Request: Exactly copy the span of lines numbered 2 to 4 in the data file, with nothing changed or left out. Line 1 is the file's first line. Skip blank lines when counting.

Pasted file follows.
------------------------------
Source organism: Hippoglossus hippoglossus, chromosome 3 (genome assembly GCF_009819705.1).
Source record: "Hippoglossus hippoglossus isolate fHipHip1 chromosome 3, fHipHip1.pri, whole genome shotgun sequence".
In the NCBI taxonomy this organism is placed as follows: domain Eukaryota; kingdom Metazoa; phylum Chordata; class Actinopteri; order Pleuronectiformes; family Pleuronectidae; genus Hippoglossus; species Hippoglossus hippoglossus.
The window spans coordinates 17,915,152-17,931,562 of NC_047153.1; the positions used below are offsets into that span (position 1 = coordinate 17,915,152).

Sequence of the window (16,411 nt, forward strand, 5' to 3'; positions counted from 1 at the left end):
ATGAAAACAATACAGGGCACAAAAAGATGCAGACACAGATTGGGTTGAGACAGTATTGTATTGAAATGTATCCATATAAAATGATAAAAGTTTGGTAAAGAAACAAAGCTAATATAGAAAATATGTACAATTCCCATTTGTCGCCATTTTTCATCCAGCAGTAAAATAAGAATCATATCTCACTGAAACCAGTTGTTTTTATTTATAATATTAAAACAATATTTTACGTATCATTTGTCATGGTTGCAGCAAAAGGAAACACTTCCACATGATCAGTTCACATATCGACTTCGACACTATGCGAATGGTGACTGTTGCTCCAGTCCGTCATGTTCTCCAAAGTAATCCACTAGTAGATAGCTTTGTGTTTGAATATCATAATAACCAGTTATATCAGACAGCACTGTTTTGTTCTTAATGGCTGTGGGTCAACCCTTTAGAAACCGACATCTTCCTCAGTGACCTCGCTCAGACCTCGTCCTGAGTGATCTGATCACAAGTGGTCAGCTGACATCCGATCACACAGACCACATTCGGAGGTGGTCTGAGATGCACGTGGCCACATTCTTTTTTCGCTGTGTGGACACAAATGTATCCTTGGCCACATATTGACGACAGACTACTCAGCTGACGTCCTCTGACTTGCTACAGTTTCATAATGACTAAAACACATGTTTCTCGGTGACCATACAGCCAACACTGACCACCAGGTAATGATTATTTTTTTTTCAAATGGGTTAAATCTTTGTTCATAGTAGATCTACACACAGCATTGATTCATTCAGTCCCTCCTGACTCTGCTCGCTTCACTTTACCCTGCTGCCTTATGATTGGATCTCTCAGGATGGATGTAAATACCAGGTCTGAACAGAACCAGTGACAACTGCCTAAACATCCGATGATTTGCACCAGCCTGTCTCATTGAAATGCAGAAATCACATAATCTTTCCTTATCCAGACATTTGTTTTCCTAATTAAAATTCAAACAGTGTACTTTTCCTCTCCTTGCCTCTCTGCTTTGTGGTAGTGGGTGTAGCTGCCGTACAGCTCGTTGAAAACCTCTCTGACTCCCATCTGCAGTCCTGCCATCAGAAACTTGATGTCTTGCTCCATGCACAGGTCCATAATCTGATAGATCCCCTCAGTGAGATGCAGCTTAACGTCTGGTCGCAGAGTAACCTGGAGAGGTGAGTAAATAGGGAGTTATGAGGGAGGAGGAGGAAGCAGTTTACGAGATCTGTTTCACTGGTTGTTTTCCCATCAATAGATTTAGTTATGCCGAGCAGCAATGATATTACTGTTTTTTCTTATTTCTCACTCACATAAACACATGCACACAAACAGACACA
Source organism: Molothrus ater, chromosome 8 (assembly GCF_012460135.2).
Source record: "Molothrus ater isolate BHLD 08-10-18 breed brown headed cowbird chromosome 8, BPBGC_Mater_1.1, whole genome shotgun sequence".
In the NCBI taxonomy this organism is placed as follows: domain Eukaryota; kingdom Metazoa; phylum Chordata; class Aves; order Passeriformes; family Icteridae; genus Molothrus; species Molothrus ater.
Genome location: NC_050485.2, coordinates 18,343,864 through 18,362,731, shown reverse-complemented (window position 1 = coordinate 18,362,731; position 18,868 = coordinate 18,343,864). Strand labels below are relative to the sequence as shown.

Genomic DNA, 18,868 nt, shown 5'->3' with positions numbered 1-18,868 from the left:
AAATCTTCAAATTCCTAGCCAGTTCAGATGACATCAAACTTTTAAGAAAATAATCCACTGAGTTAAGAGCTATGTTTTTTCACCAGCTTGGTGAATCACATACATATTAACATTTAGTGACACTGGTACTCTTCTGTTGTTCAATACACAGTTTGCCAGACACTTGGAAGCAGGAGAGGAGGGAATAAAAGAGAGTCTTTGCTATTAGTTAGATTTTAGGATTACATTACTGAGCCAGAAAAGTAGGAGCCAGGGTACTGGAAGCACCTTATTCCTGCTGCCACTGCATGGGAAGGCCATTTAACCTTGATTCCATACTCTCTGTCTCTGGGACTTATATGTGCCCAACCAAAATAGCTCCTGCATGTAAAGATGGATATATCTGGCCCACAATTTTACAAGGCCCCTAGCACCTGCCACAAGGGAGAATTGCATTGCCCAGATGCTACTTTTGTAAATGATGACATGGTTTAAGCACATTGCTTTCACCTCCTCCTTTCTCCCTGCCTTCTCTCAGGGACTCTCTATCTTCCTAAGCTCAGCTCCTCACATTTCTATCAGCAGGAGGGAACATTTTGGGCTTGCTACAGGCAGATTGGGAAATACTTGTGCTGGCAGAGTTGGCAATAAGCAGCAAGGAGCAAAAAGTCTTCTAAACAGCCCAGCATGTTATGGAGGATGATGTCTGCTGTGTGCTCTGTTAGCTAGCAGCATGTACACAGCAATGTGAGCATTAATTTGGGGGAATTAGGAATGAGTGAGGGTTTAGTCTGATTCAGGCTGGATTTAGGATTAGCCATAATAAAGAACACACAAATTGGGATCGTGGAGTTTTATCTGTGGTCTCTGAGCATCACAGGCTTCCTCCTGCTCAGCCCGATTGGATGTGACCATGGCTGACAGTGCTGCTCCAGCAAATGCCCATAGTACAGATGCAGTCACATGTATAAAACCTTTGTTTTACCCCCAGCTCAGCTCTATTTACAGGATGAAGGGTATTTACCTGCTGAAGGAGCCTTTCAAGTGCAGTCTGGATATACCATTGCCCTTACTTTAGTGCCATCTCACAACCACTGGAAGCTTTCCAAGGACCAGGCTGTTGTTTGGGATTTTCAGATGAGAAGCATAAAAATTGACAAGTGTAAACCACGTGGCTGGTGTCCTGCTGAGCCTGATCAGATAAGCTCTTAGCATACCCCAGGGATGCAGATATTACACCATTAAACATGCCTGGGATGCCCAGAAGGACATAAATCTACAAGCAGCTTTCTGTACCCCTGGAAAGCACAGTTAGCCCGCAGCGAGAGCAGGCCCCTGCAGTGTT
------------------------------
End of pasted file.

Source record: "Hippoglossus hippoglossus isolate fHipHip1 chromosome 3, fHipHip1.pri, whole genome shotgun sequence".
In the NCBI taxonomy this organism is placed as follows: domain Eukaryota; kingdom Metazoa; phylum Chordata; class Actinopteri; order Pleuronectiformes; family Pleuronectidae; genus Hippoglossus; species Hippoglossus hippoglossus.
The window spans coordinates 17,915,152-17,931,562 of NC_047153.1; the positions used below are offsets into that span (position 1 = coordinate 17,915,152).